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Marsha411JD, Lawyer
Category: Employment Law
Satisfied Customers: 20401
Experience:  Licensed Attorney with 29 yrs. exp in Employment Law
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My wife put in her resignation today for 9/15/13. She was asked

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My wife put in her resignation today for 9/15/13. She was asked to by her direct supervisor so he could look for a replacement, and have that person trained by the time she left. When his boss found out about it he fired her on the spot. Corp HR said they had the right to do that, but it was not their (HR) usual policy, but the campus Director could if he wished. My wife just came off workers comp on Monday, and this same director has been mad about it the whole time. When her direct supervisor left the company the first time he put in a 30 day notice to the same director and was not fired but given the 30days. The loss of the wages will be about 10k and because she was resigning we don't even know if she can claim unemployment for any of the time from today till 9/15. Thank you for you help.

Thank you for the information. Normally, since Massachusetts, like most states, is an employment "at will" state, neither an employer nor the employee owe the other party any notice before terminating the employment relationship. So, unless there was a contract or written employer policy that required that both the employer and the employee had a duty to provide a certain amount of advance notice before terminating employment, none was required. In addition, because of that general rule, when an employee does turn in their resignation, an employer may accept it effective immediately, and it is not considered a "termination" or firing, by the employer, but instead an instant acceptance of a resignation.

All that said, if the employer is not following their normal procedure and there were indications that this particular person was unhappy with your wife's filing for, or taking off for a WC claim, then there might arguably be an issue with a breach of an implied contract and maybe retaliation for filing a WC claim. So, she may want to sit down with a local employment law attorney and discuss all of the facts to see if they think they might have a decent case for one or both of those claims.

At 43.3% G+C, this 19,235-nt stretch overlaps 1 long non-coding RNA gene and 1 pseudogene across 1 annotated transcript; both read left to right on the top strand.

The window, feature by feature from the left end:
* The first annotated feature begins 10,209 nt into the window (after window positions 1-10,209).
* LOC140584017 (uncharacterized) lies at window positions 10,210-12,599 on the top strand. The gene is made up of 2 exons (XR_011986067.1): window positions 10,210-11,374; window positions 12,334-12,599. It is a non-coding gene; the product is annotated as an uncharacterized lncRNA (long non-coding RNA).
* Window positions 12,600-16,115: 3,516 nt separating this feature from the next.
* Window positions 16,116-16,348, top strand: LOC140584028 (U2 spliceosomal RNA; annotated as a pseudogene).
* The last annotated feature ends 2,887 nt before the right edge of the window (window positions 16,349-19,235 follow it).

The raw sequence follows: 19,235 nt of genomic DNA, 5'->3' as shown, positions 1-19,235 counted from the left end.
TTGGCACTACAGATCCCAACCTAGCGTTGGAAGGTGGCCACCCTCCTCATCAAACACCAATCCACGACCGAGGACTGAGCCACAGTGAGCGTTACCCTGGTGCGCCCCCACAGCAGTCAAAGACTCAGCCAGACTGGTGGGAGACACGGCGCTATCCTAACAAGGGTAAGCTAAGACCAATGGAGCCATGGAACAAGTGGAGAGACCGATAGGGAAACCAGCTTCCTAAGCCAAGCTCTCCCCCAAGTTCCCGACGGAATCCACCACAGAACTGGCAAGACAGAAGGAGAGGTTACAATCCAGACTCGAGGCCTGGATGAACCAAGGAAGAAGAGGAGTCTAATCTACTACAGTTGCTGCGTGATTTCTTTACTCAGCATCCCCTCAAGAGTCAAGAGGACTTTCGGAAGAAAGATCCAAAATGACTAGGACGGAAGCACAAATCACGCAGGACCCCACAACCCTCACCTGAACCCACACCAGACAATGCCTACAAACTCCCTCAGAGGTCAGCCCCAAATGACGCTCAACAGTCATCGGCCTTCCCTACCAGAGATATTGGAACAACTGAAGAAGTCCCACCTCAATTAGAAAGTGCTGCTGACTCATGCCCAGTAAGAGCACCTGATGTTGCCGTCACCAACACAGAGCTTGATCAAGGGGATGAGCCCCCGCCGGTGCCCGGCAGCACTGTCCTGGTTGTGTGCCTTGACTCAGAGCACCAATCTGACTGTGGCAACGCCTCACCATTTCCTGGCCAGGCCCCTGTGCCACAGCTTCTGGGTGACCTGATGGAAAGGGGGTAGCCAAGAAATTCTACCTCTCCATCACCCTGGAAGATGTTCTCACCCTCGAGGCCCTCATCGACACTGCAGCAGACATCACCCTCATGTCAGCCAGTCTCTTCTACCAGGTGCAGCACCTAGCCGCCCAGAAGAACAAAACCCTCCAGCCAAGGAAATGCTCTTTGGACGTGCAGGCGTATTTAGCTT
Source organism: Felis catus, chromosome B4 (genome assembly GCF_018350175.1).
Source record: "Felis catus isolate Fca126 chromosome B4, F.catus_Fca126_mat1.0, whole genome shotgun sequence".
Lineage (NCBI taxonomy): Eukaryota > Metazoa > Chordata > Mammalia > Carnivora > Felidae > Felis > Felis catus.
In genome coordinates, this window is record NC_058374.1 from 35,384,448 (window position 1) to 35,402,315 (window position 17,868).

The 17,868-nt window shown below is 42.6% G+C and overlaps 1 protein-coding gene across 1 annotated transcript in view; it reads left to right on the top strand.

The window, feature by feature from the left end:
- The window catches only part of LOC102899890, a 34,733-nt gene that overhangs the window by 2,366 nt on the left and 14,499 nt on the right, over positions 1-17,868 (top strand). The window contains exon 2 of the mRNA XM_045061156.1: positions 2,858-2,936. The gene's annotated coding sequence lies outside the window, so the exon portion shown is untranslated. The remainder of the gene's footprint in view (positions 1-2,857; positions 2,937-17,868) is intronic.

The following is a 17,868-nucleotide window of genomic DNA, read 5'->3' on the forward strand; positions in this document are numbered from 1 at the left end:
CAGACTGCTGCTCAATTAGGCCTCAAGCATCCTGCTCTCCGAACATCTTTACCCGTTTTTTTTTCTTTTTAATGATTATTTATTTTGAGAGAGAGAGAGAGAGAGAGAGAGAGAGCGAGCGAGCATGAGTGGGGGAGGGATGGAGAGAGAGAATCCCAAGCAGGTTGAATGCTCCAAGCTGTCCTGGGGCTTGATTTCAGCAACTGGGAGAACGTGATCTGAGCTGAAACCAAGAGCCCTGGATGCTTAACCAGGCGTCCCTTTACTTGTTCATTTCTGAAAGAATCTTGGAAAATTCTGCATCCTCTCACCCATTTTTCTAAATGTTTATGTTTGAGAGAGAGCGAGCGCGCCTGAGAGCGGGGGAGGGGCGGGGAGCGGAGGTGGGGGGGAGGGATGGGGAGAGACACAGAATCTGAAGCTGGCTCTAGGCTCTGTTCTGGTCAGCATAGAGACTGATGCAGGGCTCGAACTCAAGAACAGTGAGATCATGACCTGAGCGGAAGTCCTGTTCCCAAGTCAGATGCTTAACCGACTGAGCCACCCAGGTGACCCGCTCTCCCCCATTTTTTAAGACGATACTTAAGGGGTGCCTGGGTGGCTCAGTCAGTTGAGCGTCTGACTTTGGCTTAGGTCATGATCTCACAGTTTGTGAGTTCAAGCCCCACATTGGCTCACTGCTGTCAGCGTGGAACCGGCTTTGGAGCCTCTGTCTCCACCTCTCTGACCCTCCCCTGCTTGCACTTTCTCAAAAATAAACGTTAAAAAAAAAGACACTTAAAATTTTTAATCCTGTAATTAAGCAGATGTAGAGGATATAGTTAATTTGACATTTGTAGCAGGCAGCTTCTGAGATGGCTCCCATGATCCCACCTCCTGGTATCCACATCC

In terms of unemployment, it is unlikely that she would be approved since she was the one who resigned, and the employer had the right to accept the resignation immediately. She can apply anyway, and appeal a denial if that occurs and give it her best shot. It doesn't cost anything to do that.

Please let me know if you need any clarification. I would be glad to assist you further if I can.
Customer: replied 4 years ago.

They asked her to put in the resign she was not planning on it till September 1st. They knew she was planning to leave some time this fall
to fallow me to my new area, but only put in the resignation because she was asked too.

Thank you for your reply. I do understand that they asked her to put in her notice early and that is, in part, why I stated there is at least some chance that she might have a claim for breach of an implied contract. But, the fact that she was going to resign and did not have a contractual requirement to put in her notice early, but did anyway, are facts that work against her. In other words, those facts alone, asking her to put in an early resignation does not make it a sure thing that she could succeed with a breach of implied contract claim.
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